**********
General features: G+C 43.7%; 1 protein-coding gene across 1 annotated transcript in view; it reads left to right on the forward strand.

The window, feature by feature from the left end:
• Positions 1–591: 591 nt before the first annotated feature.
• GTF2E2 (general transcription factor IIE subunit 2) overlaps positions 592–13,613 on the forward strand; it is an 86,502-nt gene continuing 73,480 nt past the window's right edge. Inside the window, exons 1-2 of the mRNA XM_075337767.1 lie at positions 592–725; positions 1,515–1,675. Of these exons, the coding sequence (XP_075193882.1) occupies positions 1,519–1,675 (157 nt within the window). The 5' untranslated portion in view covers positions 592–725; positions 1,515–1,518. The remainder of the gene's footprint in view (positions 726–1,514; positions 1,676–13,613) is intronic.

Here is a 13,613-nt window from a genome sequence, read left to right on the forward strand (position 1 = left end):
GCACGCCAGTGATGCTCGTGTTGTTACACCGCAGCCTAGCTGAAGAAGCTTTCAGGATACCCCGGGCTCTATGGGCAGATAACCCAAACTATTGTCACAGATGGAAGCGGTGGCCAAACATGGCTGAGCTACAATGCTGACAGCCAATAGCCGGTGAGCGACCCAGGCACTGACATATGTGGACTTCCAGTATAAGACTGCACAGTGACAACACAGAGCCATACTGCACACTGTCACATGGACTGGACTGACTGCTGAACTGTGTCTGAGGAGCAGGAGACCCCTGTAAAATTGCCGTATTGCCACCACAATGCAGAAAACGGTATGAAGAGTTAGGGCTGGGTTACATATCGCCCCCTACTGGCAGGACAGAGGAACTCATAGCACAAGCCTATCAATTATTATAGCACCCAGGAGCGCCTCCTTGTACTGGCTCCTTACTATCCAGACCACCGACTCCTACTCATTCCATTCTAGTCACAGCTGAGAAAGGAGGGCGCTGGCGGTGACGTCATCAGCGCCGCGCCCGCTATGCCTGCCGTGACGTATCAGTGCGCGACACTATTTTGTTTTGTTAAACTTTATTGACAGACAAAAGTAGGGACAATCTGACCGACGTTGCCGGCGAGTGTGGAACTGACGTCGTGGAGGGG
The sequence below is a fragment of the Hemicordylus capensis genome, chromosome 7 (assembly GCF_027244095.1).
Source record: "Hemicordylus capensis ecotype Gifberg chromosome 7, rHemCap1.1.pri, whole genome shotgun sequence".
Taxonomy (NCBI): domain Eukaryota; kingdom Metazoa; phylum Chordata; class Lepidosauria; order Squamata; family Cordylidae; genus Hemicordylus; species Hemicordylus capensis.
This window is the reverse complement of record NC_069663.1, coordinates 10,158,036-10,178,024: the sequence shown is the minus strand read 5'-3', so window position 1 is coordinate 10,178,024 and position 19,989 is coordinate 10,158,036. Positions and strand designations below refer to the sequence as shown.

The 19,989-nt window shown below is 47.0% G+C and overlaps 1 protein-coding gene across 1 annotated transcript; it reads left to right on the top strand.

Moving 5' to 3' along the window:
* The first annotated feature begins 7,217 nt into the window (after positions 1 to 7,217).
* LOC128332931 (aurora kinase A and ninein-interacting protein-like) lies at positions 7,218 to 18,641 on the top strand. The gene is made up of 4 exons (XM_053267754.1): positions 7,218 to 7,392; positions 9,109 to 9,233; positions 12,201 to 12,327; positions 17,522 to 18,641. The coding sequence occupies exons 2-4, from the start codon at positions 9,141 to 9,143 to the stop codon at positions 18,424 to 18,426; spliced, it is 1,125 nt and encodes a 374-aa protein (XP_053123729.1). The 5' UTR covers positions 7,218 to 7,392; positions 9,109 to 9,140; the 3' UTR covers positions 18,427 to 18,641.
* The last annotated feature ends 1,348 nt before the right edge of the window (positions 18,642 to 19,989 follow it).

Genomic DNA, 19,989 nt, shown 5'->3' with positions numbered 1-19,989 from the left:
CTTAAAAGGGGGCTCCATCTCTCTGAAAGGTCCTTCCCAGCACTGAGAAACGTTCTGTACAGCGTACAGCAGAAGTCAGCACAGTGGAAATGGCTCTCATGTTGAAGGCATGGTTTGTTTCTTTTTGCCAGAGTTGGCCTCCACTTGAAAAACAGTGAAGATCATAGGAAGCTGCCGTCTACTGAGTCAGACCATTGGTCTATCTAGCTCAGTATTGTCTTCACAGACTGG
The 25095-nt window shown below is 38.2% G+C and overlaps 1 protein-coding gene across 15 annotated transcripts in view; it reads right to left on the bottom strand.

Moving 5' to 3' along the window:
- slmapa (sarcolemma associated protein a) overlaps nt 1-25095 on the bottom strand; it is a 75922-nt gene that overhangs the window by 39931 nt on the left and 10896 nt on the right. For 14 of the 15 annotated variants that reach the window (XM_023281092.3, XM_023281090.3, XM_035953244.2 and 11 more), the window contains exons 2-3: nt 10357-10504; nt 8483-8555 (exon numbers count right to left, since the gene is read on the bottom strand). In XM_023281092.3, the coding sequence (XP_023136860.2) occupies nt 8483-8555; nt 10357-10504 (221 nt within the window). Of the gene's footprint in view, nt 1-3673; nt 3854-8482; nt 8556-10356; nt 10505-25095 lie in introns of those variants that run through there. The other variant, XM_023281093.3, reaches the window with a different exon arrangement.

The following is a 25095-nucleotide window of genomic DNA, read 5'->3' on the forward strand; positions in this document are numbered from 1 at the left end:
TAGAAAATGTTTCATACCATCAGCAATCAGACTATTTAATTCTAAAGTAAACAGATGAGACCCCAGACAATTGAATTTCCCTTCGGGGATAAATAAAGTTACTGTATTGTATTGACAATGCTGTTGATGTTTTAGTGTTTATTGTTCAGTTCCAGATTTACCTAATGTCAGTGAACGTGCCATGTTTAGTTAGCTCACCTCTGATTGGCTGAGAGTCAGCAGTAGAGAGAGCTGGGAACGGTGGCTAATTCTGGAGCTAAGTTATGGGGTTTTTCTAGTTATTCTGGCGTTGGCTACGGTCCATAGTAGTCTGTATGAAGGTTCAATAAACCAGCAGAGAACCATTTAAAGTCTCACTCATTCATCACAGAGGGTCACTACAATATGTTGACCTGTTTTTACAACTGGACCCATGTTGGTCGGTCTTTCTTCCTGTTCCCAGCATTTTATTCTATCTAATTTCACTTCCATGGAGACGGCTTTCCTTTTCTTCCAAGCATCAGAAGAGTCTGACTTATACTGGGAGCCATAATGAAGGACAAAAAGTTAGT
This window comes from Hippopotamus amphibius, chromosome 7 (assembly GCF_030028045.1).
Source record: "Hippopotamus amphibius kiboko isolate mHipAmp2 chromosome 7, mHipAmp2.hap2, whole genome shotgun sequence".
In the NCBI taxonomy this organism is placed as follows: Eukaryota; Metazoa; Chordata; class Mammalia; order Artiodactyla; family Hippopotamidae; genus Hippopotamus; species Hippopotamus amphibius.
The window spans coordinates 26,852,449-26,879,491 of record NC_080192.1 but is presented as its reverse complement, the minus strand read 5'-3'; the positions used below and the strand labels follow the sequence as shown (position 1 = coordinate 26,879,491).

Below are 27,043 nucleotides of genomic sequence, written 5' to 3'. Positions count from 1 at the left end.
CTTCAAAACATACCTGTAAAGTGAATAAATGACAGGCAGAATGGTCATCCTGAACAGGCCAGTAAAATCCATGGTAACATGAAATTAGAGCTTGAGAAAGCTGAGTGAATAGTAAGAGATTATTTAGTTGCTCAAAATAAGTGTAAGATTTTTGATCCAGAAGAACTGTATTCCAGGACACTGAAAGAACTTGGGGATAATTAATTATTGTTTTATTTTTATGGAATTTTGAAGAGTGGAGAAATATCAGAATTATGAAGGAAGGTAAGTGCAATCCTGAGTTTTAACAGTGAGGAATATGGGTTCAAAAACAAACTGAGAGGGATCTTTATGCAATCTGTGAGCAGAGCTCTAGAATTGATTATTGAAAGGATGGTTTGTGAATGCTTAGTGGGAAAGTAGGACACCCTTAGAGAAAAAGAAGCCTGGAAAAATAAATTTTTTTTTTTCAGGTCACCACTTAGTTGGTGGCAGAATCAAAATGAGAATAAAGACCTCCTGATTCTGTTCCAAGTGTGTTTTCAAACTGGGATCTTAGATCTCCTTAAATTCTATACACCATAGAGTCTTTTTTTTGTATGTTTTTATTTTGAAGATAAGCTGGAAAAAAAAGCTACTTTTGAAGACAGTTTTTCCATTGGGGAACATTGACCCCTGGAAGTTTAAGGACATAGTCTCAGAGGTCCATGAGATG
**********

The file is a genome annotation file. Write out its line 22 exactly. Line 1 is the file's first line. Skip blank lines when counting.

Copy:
TAGAAAATGTTTCATACCATCAGCAATCAGACTATTTAATTCTAAAGTAAACAGATGAGACCCCAGACAATTGAATTTCCCTTCGGGGATAAATAAAGTTACTGTATTGTATTGACAATGCTGTTGATGTTTTAGTGTTTATTGTTCAGTTCCAGATTTACCTAATGTCAGTGAACGTGCCATGTTTAGTTAGCTCACCTCTGATTGGCTGAGAGTCAGCAGTAGAGAGAGCTGGGAACGGTGGCTAATTCTGGAGCTAAGTTATGGGGTTTTTCTAGTTATTCTGGCGTTGGCTACGGTCCATAGTAGTCTGTATGAAGGTTCAATAAACCAGCAGAGAACCATTTAAAGTCTCACTCATTCATCACAGAGGGTCACTACAATATGTTGACCTGTTTTTACAACTGGACCCATGTTGGTCGGTCTTTCTTCCTGTTCCCAGCATTTTATTCTATCTAATTTCACTTCCATGGAGACGGCTTTCCTTTTCTTCCAAGCATCAGAAGAGTCTGACTTATACTGGGAGCCATAATGAAGGACAAAAAGTTAGT